I have lived and worked all over the place but have been in northern B.C. for about ten years. What I find most distinctive is the opportunity that the region provides – doors open here that may not have opened elsewhere. Also, there are unique circumstances that make the job more challenging and more fun. For me, our region’s uniqueness is proven every time that I sit in on health care discussions with representatives from around the province. Whenever I’m at these meetings, people always seem to ask: “What is the northern perspective?” To me, the reason that this question keeps coming up is because people in the north have, and are not afraid to express, different viewpoints. I value and appreciate those differences.

I also feel like there is a different camaraderie in northern B.C. People here come together unlike any other region I’ve lived and worked in. I am inspired every day by the generosity and compassion of people in the north.

Leslie Murphy holding award

Leslie Murphy, manager of maternal child services, was one of six Northern Health nurses recognized with a CRNBC Nursing Excellence Award in 2014.

Leslie Murphy, manager of maternal child services, Prince George

What does this award mean to you?

It is such an honour to be recognized by your peers! The award was very humbling and, for me, this feeling was driven home at the gala event itself. I kept seeing the other award recipients and wondering how it was that I fit amongst them! I also found it really meaningful to see the letters of support that had been written for my nomination – and even more special to be able to share those letters with my mother, who was very proud. There were letters written by students I had mentored, physicians with whom I have worked, nursing mentors, and peers who have all played such integral parts in my career.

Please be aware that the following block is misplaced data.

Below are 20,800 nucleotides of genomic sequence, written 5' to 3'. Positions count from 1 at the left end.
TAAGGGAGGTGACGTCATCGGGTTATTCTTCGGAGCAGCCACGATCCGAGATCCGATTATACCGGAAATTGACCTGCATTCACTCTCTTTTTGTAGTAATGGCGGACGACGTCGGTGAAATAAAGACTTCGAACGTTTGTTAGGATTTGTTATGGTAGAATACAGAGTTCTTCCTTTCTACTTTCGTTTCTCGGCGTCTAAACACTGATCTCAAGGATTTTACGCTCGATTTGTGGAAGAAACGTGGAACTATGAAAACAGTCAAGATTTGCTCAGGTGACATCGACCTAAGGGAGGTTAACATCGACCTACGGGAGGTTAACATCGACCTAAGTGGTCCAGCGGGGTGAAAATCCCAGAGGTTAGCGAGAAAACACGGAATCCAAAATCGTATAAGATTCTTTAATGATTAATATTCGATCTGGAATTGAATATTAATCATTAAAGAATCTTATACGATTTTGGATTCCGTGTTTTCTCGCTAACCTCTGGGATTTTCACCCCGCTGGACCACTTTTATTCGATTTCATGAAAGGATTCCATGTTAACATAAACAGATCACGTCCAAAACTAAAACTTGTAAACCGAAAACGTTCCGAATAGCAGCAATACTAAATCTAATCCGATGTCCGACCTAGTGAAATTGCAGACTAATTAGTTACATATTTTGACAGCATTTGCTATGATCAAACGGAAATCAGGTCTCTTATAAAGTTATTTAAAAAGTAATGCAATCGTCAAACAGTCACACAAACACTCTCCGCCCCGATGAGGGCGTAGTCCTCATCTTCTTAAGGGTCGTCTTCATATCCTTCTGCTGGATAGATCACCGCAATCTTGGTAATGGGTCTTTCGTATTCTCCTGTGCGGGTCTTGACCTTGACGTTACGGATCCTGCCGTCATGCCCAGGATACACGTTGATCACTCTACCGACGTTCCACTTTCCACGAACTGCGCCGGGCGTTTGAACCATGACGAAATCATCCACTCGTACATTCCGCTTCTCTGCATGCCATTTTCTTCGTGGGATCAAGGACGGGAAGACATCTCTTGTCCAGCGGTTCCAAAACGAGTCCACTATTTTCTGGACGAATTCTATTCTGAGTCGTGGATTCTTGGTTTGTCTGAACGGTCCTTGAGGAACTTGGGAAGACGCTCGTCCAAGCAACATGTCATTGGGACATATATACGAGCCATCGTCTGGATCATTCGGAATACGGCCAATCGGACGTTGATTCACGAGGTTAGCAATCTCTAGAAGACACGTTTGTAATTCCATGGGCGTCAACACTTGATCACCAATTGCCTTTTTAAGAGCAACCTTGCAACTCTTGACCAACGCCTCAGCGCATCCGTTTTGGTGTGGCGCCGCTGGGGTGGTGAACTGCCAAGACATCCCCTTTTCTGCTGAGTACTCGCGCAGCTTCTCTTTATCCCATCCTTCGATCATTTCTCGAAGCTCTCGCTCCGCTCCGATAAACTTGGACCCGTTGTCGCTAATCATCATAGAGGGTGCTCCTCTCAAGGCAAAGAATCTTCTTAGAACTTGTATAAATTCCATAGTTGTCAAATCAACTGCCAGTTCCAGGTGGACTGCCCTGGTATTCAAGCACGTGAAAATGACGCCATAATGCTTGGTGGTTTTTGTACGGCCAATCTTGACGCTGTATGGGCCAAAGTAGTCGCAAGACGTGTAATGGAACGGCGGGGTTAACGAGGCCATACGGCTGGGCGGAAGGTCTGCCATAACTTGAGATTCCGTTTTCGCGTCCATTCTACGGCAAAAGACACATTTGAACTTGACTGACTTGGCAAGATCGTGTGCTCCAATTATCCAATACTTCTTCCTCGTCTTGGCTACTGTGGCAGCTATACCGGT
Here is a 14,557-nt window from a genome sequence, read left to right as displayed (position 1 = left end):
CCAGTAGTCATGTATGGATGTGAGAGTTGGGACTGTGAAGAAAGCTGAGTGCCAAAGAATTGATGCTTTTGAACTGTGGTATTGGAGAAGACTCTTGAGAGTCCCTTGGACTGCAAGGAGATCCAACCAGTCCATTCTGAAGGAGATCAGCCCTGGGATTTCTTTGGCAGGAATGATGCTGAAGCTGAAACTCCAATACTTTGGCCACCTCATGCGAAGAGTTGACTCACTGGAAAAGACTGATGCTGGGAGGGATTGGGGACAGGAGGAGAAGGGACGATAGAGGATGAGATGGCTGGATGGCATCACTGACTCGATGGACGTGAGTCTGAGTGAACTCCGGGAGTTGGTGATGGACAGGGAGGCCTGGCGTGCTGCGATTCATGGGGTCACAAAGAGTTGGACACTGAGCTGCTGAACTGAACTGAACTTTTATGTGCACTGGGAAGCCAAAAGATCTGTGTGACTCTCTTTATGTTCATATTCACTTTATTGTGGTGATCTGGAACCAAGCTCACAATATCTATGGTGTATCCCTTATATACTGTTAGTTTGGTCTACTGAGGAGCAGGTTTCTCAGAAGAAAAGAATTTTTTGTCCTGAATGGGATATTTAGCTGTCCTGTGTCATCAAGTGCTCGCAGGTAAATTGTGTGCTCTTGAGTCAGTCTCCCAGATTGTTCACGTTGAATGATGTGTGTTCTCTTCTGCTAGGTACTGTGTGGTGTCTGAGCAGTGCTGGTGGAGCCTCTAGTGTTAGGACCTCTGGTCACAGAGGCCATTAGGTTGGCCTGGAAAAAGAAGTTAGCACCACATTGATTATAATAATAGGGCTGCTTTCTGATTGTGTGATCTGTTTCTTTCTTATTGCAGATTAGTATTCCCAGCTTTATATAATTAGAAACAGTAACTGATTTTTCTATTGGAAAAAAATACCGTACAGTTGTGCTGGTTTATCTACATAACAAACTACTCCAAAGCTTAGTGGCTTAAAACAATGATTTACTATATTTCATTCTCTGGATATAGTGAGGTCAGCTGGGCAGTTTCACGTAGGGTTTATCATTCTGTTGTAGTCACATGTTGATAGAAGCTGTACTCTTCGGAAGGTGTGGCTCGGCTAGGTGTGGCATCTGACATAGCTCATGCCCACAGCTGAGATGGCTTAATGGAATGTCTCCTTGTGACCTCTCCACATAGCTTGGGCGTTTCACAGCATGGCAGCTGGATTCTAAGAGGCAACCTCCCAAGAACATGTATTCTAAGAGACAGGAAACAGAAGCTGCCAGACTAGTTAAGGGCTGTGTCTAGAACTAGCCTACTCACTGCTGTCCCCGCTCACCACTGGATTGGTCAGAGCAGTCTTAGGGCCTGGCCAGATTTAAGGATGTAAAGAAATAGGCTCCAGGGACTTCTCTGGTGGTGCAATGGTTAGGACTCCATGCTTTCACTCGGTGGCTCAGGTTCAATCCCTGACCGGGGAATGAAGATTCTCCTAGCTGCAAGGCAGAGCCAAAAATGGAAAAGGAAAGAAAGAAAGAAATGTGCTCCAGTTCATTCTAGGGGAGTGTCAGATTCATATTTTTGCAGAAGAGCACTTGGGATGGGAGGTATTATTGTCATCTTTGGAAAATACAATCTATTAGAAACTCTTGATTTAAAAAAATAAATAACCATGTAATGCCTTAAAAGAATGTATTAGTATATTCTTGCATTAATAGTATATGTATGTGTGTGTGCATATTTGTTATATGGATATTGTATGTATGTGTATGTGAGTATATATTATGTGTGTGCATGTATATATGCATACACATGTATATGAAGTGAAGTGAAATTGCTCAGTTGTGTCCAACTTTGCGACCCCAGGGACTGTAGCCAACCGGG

What do you enjoy most about working in northern B.C.?

I have worked with Northern Health in northern B.C. for my entire 22-year career so I can’t really compare it to anything else! What strikes me as special about the north, though, is that despite (and perhaps because of) the huge territory that Northern Health occupies, nurses get to develop strong relationships with others across the region. We share policy, procedures, insights, and experiences. I love getting requests for information and advice from across the province. It seems to me that northern nurses are able to work together despite geography and demographics, which I see as a testament to the spirit of collaboration and teamwork in northern B.C.

What’s more, I get to be a jack-of-all-trades! I love working in small, remote regions and try to encourage students to get a taste of rural nursing, like I had in my career.

In all, six Northern Health nurses won Nursing Excellence Awards: Lisa Cox, Celia Evanson, Linda Keefe, Leslie Murphy, Barb Schuerkamp, and Valerie Waymark. Visit the CRNBC website to read their full bios.

Vince Terstappen

About Vince Terstappen

Vince Terstappen is a Project Assistant with the health promotions team at Northern Health. He has an undergraduate and graduate degree in the area of community health and is passionate about upstream population health issues. Born and raised in Calgary, Vince lived, studied, and worked in Saskatoon, Victoria, and Vancouver before moving to Vanderhoof in 2012. When not cooking or baking, he enjoys speedskating, gardening, playing soccer, attending local community events, and Skyping with his old community health classmates who are scattered across the world. Vince works with Northern Health program areas to share healthy living stories and tips through the blog and moderates all comments for the Northern Health Matters blog.